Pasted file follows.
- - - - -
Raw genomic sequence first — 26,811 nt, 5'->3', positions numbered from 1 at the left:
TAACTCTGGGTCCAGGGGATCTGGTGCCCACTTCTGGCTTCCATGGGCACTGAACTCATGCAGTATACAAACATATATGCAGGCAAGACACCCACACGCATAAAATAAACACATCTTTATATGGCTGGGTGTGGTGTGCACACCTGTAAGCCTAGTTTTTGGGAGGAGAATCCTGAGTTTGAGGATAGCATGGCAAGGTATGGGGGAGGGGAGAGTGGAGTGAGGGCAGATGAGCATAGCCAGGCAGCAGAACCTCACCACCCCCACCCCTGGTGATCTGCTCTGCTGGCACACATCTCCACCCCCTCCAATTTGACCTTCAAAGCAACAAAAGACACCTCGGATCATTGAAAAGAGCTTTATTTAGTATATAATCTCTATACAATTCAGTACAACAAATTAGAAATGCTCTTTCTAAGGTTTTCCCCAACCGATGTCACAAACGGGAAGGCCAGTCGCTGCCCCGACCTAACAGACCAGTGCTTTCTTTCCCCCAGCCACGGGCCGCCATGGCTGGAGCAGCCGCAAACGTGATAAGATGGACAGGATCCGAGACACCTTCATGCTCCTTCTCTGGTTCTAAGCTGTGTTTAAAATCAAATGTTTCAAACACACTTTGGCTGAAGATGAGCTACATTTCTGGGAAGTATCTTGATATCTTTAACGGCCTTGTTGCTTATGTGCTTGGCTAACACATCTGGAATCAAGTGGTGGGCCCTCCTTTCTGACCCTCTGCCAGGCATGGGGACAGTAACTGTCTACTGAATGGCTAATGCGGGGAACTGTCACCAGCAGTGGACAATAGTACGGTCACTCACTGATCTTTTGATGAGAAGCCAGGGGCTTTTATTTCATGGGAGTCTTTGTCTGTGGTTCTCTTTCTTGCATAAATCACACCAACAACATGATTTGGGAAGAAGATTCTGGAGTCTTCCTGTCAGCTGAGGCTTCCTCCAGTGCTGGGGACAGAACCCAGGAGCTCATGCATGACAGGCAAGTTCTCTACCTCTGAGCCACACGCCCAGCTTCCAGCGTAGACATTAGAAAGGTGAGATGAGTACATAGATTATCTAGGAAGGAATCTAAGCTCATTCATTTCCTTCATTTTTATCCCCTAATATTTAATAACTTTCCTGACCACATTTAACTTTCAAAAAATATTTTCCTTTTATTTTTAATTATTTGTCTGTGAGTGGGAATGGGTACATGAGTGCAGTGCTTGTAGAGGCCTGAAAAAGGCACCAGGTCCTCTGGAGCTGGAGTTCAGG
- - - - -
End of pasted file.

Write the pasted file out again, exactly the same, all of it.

Raw genomic sequence first — 26,811 nt, 5'->3', positions numbered from 1 at the left:
TAACTCTGGGTCCAGGGGATCTGGTGCCCACTTCTGGCTTCCATGGGCACTGAACTCATGCAGTATACAAACATATATGCAGGCAAGACACCCACACGCATAAAATAAACACATCTTTATATGGCTGGGTGTGGTGTGCACACCTGTAAGCCTAGTTTTTGGGAGGAGAATCCTGAGTTTGAGGATAGCATGGCAAGGTATGGGGGAGGGGAGAGTGGAGTGAGGGCAGATGAGCATAGCCAGGCAGCAGAACCTCACCACCCCCACCCCTGGTGATCTGCTCTGCTGGCACACATCTCCACCCCCTCCAATTTGACCTTCAAAGCAACAAAAGACACCTCGGATCATTGAAAAGAGCTTTATTTAGTATATAATCTCTATACAATTCAGTACAACAAATTAGAAATGCTCTTTCTAAGGTTTTCCCCAACCGATGTCACAAACGGGAAGGCCAGTCGCTGCCCCGACCTAACAGACCAGTGCTTTCTTTCCCCCAGCCACGGGCCGCCATGGCTGGAGCAGCCGCAAACGTGATAAGATGGACAGGATCCGAGACACCTTCATGCTCCTTCTCTGGTTCTAAGCTGTGTTTAAAATCAAATGTTTCAAACACACTTTGGCTGAAGATGAGCTACATTTCTGGGAAGTATCTTGATATCTTTAACGGCCTTGTTGCTTATGTGCTTGGCTAACACATCTGGAATCAAGTGGTGGGCCCTCCTTTCTGACCCTCTGCCAGGCATGGGGACAGTAACTGTCTACTGAATGGCTAATGCGGGGAACTGTCACCAGCAGTGGACAATAGTACGGTCACTCACTGATCTTTTGATGAGAAGCCAGGGGCTTTTATTTCATGGGAGTCTTTGTCTGTGGTTCTCTTTCTTGCATAAATCACACCAACAACATGATTTGGGAAGAAGATTCTGGAGTCTTCCTGTCAGCTGAGGCTTCCTCCAGTGCTGGGGACAGAACCCAGGAGCTCATGCATGACAGGCAAGTTCTCTACCTCTGAGCCACACGCCCAGCTTCCAGCGTAGACATTAGAAAGGTGAGATGAGTACATAGATTATCTAGGAAGGAATCTAAGCTCATTCATTTCCTTCATTTTTATCCCCTAATATTTAATAACTTTCCTGACCACATTTAACTTTCAAAAAATATTTTCCTTTTATTTTTAATTATTTGTCTGTGAGTGGGAATGGGTACATGAGTGCAGTGCTTGTAGAGGCCTGAAAAAGGCACCAGGTCCTCTGGAGCTGGAGTTCAGG